Thursday, May 26, 2011

EVR: Eight weeks

May 26, 2011

 (she wasn't really happy about this)

I feel like E is growing up so much fast than W.  It may be all in my head, but I feel like we're on fast forward.  For documentation sake, here's what Lizzy's up to:   
  • tries to suck on thumb
  • eyes are still blue
  • almost out of 0-3 mo. onesies (can't wait for the sleeveless ones)
  • made first trip to church (5/15/11)
  • first smile (5/13/11); now we can coax a smile or two out of her each morning
  • baby announcements finally going out
  • almost too tall/long for bassinet
  • thighs and cheeks starting to chub
  • takes a bottle before bed
  • nurses like a champ
  • has slept for six-hour stretches several nights...just not consistently
  • loves bath time
  • stares at W
  • doesn't mind some tummy time
  • gurgles bubbles and drools
  • lying with her belly against someone's chest while that someone pats her back is the "magic" place
  • Most nights around 8:00 p.m., colic rears its ugly head, usually not dying down until around 11:00.  At this point, E will finally calm and fall asleep.  Dear colic, I hate you.  

Friday, May 20, 2011


{via here}

  • 3:00 p.m. when both kiddies are sleeping
  • Costco's raw tortillas
  • homemade strawberry jam
  • sunshiny days
  • surviving my first trip to the grocery store with two children
  • dusting off my running shoes (so sore!)
  • shopping here
  • mid-week date night with D (to Target, no less)
  • brainstorming ideas with my sisters for Lizzy's big day (8.18.11)
  • using manual settings on my camera
  • a Recipe Club as an excuse to gather friends

Friday, May 13, 2011

Iss Cue Mahmee



When I need a change in my life, I usually change something about my hair.  Last night we said goodbye to maybe 8+ inches.  Something like that.  
I really like the cut.  I think it has received the approval of the family, too.  Winston keeps saying, "Iss cue Mahmee."  Translation:  It's cute, mommy.  

Sunday, May 8, 2011

Mother's Day

{mom and me, 1983}

The challenges of a baby are many:  waking for mid-night feedings, changing a bazillion diapers, cleaning up spit-up and guessing how to console an and comfort her.  When I had W, I thought a newborn was difficult, but it would only get easier as he grew up.  Now that I have a newborn and a two-year-old to compare side by side, a newborn is easy!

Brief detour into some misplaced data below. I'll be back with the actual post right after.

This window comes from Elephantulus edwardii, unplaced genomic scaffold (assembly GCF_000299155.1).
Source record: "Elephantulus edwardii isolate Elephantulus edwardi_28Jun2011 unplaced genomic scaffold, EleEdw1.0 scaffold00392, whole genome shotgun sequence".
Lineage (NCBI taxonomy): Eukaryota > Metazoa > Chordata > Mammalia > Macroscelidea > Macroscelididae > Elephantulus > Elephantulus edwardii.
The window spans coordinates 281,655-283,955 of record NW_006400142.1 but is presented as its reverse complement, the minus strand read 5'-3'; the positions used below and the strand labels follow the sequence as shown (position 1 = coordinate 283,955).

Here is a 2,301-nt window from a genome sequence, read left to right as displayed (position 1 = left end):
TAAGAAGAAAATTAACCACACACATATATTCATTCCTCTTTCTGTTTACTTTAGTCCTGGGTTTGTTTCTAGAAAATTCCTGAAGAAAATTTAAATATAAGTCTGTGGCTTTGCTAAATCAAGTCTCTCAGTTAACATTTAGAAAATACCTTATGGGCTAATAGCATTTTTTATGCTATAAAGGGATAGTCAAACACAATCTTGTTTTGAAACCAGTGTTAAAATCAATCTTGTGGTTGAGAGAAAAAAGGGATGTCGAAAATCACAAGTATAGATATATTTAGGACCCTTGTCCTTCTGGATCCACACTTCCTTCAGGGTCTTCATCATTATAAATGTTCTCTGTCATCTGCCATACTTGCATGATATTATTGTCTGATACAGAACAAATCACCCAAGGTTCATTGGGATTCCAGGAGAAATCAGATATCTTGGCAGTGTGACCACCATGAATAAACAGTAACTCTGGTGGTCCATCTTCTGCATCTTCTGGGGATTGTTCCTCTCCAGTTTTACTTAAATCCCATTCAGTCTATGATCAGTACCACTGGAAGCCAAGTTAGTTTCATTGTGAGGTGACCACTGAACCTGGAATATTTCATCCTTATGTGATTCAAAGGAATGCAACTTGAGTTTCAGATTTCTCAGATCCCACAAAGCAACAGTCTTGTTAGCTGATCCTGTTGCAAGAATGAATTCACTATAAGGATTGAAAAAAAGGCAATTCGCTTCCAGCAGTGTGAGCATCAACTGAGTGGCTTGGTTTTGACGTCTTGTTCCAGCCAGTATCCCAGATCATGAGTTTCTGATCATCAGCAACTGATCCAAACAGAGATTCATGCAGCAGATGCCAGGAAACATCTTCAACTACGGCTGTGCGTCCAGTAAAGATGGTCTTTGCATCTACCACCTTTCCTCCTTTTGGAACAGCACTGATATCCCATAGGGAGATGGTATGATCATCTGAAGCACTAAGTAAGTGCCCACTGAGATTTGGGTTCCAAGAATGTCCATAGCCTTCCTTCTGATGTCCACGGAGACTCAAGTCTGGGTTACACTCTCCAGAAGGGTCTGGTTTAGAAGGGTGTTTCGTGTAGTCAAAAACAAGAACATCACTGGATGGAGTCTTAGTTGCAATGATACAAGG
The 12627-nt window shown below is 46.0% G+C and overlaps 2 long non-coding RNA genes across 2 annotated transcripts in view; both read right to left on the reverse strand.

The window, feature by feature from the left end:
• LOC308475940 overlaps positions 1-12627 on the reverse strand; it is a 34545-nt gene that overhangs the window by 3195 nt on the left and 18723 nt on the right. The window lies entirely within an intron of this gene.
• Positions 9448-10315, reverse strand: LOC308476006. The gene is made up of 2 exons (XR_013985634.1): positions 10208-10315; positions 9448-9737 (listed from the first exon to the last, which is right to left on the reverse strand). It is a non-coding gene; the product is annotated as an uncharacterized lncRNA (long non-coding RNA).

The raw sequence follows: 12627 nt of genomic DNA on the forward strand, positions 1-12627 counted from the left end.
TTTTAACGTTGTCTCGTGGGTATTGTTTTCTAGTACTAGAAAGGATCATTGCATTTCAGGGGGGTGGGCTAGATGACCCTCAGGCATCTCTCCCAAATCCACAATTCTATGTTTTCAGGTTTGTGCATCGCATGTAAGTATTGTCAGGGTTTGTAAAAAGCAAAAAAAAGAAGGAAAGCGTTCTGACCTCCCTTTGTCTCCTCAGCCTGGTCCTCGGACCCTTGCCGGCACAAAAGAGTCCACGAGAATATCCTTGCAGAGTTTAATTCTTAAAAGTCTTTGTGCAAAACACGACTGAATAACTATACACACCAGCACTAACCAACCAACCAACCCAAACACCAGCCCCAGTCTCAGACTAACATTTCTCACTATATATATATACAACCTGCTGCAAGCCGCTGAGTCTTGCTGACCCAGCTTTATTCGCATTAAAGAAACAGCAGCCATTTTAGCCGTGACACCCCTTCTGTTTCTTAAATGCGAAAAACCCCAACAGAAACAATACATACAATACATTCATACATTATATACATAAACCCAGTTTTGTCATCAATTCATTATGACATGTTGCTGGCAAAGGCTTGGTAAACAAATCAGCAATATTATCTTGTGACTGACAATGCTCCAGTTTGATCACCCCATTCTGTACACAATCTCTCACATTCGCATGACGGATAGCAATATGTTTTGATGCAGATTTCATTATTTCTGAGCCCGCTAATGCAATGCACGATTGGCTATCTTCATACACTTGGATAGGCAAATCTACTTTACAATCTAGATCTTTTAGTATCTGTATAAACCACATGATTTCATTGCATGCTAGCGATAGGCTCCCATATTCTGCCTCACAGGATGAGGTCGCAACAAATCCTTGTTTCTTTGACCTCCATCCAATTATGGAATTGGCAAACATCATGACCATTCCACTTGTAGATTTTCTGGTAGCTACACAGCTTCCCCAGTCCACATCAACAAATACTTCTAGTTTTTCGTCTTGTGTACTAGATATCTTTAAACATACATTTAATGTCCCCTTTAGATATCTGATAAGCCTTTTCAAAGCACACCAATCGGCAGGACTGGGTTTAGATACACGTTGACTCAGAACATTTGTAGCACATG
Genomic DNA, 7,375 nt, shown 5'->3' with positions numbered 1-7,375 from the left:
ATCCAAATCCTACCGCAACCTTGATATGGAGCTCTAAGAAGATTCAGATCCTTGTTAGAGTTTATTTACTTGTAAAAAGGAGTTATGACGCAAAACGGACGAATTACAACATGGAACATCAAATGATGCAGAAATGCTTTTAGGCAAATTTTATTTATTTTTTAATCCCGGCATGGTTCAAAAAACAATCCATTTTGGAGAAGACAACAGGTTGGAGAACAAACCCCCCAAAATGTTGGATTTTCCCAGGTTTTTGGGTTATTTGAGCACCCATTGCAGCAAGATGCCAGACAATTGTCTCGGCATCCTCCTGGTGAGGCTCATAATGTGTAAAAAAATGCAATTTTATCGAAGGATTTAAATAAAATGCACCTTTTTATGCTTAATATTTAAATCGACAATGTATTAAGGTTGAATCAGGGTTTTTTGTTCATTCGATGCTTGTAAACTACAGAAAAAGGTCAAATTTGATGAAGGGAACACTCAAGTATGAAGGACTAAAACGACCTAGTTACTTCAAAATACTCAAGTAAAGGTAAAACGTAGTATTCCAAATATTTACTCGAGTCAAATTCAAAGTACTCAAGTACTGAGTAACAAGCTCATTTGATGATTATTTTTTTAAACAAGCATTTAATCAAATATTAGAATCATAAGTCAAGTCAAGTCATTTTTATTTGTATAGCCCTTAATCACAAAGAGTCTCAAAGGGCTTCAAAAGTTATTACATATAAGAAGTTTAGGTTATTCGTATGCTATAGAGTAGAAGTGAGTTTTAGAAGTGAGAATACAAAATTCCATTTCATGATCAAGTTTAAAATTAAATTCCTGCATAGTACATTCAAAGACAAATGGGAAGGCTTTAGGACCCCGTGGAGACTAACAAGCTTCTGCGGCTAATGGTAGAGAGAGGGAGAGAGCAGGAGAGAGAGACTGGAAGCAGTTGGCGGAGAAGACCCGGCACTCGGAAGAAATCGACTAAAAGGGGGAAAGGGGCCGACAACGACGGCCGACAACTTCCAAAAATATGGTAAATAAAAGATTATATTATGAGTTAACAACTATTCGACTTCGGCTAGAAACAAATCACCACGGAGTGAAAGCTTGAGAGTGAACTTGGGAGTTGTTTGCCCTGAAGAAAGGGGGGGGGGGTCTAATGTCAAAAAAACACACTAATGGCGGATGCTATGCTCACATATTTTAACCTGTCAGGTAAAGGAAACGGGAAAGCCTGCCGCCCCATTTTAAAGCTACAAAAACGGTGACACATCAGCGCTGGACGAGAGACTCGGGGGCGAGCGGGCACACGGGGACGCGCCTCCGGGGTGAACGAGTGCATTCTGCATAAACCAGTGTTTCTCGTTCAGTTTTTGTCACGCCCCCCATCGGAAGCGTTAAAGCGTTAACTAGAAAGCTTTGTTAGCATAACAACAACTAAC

Don't get me wrong, W is wonderful.  He's a great kid.  Fun.  Adventurous.  Happy.  Smart.  Spirited.  I love that boy.  But I think as a mother's experience grows, so do the challenges of raising a growing child.  I find my vocabulary based around the following words or phrases:  no, get down, shhhh, stop!, gentle, and sit on your bottom.  I wonder how a mother has time to help her child develop beyond keeping him from running out into the street.  Yet I'm learning that this is the time where real parenting is beginning.  It's not just nurturing a baby; now I'm in the position to help shape and unfold W into the boy/young man/man he'll soon be.  And figuring out how to do this is the trick.    

I have been thinking about this talk lately.  The key word from the talk is, "BE."  Who and what will my children be?  I feel like my job is to help them become by teaching them to be honest, to be charitable, to be sincere, to be a listener, to be a learner, to be willing, to be humble.  It seems quite the responsibility as I know actions speak much louder than words.  What I do around my children will say much more than our little talks.

Especially today, I am so thankful to have my own mother whose example helped me learn how to be and become.